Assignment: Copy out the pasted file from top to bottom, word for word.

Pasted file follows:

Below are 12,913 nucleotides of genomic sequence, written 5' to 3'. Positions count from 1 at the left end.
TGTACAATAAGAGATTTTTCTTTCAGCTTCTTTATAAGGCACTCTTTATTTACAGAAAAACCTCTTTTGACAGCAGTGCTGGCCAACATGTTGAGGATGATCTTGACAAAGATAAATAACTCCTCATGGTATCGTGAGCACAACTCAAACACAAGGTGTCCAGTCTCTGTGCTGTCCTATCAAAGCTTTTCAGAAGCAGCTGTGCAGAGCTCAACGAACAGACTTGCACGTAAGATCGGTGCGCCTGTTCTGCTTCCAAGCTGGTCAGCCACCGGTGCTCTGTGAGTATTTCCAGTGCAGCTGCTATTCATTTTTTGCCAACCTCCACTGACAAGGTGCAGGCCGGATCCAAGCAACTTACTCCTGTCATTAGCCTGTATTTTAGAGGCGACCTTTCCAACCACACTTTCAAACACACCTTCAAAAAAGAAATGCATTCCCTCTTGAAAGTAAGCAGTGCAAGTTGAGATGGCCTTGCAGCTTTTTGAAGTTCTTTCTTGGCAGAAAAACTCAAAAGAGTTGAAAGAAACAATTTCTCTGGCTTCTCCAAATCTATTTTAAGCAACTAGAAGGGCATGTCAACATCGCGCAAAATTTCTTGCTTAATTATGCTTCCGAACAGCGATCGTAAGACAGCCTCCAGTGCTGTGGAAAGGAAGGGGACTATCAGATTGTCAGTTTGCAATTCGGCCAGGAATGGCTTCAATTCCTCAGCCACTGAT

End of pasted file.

Below are 12,913 nucleotides of genomic sequence, written 5' to 3'. Positions count from 1 at the left end.
TGTACAATAAGAGATTTTTCTTTCAGCTTCTTTATAAGGCACTCTTTATTTACAGAAAAACCTCTTTTGACAGCAGTGCTGGCCAACATGTTGAGGATGATCTTGACAAAGATAAATAACTCCTCATGGTATCGTGAGCACAACTCAAACACAAGGTGTCCAGTCTCTGTGCTGTCCTATCAAAGCTTTTCAGAAGCAGCTGTGCAGAGCTCAACGAACAGACTTGCACGTAAGATCGGTGCGCCTGTTCTGCTTCCAAGCTGGTCAGCCACCGGTGCTCTGTGAGTATTTCCAGTGCAGCTGCTATTCATTTTTTGCCAACCTCCACTGACAAGGTGCAGGCCGGATCCAAGCAACTTACTCCTGTCATTAGCCTGTATTTTAGAGGCGACCTTTCCAACCACACTTTCAAACACACCTTCAAAAAAGAAATGCATTCCCTCTTGAAAGTAAGCAGTGCAAGTTGAGATGGCCTTGCAGCTTTTTGAAGTTCTTTCTTGGCAGAAAAACTCAAAAGAGTTGAAAGAAACAATTTCTCTGGCTTCTCCAAATCTATTTTAAGCAACTAGAAGGGCATGTCAACATCGCGCAAAATTTCTTGCTTAATTATGCTTCCGAACAGCGATCGTAAGACAGCCTCCAGTGCTGTGGAAAGGAAGGGGACTATCAGATTGTCAGTTTGCAATTCGGCCAGGAATGGCTTCAATTCCTCAGCCACTGAT